The reality is breakfast cereals are packed with nutrients, and play an important part in the UK diet. In the average British diet breakfast cereals contribute a mere five per cent of the total added sugar intake (1). Some ready to eat cereals contain no or little sugar.BCIS fast facts:
Breakfast cereals should not be portrayed as making a large contribution to sugar in the diet as this is a misleading interpretation.Benefits of breakfast cereals: At a glance
Breakfast cereal companies are continually researching the current trends in people’s health needs and tastes, and develop a range of breakfast cereals to try and meet these requirements and preferences.Note to editors:
(1) NDNS Year 1-2; https://www.gov.uk/government/uploads/system/uploads/attachment_data/file/216484/dh_128550.pdf; www.gov.uk/government/uploads/system/uploads/attachment data/file/216485/dh_128556.pdf
(2) House of Commons Health Committee Report on Obesity, 2004.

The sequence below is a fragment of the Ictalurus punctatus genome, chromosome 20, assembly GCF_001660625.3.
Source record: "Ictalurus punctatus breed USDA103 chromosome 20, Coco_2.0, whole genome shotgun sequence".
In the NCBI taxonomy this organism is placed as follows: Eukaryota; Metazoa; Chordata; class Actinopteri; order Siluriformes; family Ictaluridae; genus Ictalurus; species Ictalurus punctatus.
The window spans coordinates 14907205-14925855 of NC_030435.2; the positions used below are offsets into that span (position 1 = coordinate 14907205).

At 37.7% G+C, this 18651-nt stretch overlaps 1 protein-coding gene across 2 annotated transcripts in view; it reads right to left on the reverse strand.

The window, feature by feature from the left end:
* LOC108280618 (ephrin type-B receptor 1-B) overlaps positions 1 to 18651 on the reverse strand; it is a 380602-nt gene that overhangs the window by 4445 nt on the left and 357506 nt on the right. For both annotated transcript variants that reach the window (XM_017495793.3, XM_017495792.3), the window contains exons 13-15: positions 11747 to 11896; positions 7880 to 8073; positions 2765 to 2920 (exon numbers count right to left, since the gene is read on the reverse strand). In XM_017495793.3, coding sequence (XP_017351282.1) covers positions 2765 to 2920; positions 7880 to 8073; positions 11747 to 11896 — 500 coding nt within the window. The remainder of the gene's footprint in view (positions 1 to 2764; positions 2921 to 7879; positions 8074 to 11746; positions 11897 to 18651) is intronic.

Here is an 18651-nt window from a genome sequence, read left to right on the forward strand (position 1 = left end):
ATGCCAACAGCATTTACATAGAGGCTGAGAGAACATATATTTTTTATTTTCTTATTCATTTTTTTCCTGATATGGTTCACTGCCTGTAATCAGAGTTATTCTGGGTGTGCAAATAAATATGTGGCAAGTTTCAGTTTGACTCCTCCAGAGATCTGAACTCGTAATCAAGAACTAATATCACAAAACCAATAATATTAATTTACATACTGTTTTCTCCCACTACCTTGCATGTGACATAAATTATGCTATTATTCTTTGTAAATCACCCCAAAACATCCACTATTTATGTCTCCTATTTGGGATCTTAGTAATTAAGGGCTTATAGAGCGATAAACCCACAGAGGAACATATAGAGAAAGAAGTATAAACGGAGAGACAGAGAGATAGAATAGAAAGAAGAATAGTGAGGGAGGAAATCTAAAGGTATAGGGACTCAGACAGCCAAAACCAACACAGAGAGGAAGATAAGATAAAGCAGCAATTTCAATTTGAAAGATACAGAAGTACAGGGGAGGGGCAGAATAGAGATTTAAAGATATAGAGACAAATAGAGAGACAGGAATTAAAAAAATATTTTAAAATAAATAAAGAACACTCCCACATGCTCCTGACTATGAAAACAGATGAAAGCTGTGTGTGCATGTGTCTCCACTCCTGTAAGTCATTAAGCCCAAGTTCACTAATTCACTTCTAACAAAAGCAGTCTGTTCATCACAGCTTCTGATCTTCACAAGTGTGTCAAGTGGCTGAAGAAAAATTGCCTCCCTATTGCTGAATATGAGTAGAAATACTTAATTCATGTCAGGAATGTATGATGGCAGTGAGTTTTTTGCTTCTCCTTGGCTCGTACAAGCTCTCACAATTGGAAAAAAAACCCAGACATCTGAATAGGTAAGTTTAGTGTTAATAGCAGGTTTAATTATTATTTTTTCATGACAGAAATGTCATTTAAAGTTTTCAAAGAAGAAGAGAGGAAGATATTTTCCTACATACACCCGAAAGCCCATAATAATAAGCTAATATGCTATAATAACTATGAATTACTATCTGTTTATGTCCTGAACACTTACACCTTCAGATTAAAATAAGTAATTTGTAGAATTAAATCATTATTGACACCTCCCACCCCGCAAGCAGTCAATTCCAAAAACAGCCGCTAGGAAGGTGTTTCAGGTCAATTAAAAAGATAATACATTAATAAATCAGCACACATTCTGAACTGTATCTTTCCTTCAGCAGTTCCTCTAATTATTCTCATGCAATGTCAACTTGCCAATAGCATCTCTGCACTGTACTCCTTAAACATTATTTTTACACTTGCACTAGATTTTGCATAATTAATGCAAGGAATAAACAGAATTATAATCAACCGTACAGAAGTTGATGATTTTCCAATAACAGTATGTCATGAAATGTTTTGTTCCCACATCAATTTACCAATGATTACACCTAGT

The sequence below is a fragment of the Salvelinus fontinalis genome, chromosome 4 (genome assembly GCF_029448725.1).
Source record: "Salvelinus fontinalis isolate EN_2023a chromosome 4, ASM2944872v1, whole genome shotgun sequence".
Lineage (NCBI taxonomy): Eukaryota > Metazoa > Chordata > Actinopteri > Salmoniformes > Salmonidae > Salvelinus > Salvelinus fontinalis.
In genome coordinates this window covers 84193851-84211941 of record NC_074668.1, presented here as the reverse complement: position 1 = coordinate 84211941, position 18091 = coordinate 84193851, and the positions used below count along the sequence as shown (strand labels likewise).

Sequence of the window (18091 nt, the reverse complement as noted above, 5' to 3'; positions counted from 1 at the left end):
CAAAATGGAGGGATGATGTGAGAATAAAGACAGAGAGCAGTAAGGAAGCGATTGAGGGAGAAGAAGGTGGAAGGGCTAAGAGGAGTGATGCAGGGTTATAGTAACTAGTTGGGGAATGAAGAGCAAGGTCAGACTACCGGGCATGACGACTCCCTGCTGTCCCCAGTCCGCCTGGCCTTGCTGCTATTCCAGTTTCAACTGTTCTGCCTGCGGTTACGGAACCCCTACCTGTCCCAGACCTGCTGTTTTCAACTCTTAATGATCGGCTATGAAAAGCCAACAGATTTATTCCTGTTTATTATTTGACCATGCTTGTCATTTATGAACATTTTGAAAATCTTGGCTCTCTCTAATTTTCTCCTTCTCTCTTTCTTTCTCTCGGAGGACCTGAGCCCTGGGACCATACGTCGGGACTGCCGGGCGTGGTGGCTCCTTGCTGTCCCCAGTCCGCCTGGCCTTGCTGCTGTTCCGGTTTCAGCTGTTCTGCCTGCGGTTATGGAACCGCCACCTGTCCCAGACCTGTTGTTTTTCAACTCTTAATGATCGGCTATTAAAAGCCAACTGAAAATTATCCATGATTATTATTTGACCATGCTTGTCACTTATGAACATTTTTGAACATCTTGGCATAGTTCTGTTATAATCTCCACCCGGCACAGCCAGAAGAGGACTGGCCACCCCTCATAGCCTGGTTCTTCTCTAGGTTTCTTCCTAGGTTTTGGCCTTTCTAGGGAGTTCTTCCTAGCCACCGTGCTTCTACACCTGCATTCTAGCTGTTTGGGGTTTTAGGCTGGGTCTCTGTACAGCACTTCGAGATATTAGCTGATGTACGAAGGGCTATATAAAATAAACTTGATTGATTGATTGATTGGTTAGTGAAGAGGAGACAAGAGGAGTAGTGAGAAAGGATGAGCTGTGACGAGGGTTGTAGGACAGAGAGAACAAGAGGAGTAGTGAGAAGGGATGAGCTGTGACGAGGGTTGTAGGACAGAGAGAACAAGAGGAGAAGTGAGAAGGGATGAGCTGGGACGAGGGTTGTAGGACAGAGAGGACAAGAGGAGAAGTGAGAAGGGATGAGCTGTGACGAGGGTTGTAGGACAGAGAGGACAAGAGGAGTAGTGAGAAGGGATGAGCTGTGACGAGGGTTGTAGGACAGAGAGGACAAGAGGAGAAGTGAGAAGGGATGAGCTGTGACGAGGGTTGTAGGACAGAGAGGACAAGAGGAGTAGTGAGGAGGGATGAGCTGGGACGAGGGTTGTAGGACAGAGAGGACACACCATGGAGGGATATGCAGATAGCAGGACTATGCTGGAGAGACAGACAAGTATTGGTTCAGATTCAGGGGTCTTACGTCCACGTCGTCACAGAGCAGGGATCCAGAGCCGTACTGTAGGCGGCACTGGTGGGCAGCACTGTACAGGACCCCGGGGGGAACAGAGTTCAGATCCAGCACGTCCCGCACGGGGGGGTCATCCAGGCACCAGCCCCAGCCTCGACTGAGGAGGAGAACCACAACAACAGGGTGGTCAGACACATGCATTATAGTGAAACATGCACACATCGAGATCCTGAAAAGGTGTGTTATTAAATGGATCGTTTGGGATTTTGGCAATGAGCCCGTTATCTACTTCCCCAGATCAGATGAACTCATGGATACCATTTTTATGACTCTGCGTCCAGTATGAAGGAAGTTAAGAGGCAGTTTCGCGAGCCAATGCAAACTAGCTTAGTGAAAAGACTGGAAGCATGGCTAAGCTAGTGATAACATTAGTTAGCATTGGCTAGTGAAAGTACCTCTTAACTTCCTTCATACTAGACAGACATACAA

(3) Deshmukh-Taskar P, Nicklas TA, Radcliffe JD et al. The relationship of breakfast skipping and type of breakfast consumed with overweight/obesity, abdominal obesity, other cardio metabolic risk factors and the metabolic syndrome in young adults. The National Health and Nutrition Examination
(4) http://www.nice.org.uk/nicemedia/live/13795/63153/63153.pdf page 3
(5) Crawley (1993). The role of breakfast cereals in the diets of 16-17 year old teenagers in Britain. Journal of Human Nutrition & Dietetics 6: 205-216.
(6) van den Boom A, Serra-Majem L, Ribas L et al. The contribution of ready-to-eat cereals to daily nutrient intake and breakfast quality in a Mediterranean setting. J Am Coll Nutr. 2006 Apr;25(2):135-43.